Text by Clara Tarrero
Mustafa is only 11 years old but he has already been detained for interrogation. He lives in a makeshift shed with 21 other people from his extended family. He has seven siblings and his parents live with their sheep in Jericho, one hour’s drive away, where he goes on the weekends. He likes maths and Arabic, as well as science, and would like to work with his father in a supermarket and looking after the sheep.
Mustafa’s father describes him as a bit naughty, but smart and good in school. However, like the other children in the community, he lives in fear. “What they see during the day, they dream at night”. “What do they see?” “Tear gas, bombs, daily violence.”
“I am creating a safe place, our home, so I can go there whenever I am scared and hide under the blanket”
Bedouin lifestyle threatened
There are currently around 40,000 Bedouins in the oPt. Most are refugees and displaced indigenous tribes that settled in areas suitable for their lifestyle around Jerusalem, Hebron, Bethlehem, and Jericho.
Bedouins are tribal-based semi-nomadic people who complement their herding activities with agricultural practices.Their infrastructure is very basic; they live in sheds with no electricity, running water or sewerage system, although they would like to have access to them. Some international NGOs are trying to improve these infrastructures.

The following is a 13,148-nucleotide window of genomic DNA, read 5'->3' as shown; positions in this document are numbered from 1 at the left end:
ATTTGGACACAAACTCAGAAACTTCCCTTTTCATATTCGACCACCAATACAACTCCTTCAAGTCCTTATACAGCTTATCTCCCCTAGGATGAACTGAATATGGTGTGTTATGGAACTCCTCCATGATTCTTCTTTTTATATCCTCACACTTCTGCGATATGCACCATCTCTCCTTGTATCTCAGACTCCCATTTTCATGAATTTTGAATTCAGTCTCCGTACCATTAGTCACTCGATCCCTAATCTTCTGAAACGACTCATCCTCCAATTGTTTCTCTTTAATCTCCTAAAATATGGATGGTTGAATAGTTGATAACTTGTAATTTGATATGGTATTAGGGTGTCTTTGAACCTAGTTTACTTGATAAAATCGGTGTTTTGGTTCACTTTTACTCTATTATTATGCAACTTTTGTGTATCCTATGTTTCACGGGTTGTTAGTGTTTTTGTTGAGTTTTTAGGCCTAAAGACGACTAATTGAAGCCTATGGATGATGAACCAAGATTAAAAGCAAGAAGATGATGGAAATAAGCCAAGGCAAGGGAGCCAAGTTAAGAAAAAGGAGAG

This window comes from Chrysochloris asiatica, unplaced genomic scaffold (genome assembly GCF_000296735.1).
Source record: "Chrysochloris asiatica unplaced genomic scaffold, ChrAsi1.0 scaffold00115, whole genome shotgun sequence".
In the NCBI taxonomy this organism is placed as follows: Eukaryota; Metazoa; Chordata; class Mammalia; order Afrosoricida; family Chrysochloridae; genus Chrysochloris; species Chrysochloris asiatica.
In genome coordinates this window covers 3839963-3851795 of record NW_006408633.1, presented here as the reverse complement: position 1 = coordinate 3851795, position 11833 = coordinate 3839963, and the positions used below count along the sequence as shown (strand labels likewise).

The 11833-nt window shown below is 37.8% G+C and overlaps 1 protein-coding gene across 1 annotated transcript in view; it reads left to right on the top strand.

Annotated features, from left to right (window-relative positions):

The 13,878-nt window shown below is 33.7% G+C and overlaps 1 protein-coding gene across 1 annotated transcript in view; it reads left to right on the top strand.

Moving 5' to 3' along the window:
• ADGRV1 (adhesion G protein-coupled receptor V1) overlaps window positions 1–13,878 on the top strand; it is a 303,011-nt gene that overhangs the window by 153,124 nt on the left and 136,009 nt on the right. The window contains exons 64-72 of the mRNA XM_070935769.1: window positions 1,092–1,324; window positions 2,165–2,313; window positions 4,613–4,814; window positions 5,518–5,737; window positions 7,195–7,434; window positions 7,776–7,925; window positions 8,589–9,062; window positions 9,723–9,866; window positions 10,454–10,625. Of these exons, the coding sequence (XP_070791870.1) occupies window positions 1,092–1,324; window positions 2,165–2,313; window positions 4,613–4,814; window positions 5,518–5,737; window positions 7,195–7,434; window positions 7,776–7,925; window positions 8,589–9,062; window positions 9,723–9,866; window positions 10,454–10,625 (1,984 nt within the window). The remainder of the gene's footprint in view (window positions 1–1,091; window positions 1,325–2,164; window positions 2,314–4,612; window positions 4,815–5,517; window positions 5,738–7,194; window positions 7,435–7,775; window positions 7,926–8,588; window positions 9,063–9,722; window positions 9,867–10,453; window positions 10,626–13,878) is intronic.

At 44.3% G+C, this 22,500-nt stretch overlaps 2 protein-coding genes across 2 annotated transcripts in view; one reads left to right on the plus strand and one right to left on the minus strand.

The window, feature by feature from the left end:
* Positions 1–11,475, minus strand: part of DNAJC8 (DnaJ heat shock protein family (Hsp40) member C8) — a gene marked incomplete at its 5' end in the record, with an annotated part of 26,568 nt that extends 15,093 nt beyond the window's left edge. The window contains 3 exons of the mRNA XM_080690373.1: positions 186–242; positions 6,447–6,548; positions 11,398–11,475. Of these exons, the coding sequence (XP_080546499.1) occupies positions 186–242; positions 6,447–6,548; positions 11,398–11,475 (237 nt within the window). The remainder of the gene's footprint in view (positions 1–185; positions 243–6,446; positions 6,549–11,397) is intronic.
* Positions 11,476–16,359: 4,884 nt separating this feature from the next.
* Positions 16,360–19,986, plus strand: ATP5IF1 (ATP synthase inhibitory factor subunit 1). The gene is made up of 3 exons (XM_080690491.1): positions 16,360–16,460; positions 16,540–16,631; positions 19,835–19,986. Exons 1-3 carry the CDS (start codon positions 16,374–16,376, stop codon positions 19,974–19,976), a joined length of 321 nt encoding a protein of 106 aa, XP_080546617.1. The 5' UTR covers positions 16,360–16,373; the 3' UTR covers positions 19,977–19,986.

The occupation of the West Bank in 1967 had a dramatic effect on the life of the Bedouins. The grazing areas shrunk considerably and were closed off to them, one by one with the paving of roads and the establishment of military bases and settlements, limiting their movements considerably.
After the Oslo Accords in 1994, the land where the majority of the livestock-dependent Bedouin population lived was classified as Area C (under full Israeli military and administrative control). Greater restrictions on movement, settler violence and settlement expansion, as well as the ongoing construction of the wall and the restrictions to build basic infrastructures in Area C have posed constraints to the livelihoods of Bedouins living in the West Bank including Jerusalem, severely affecting their daily lives.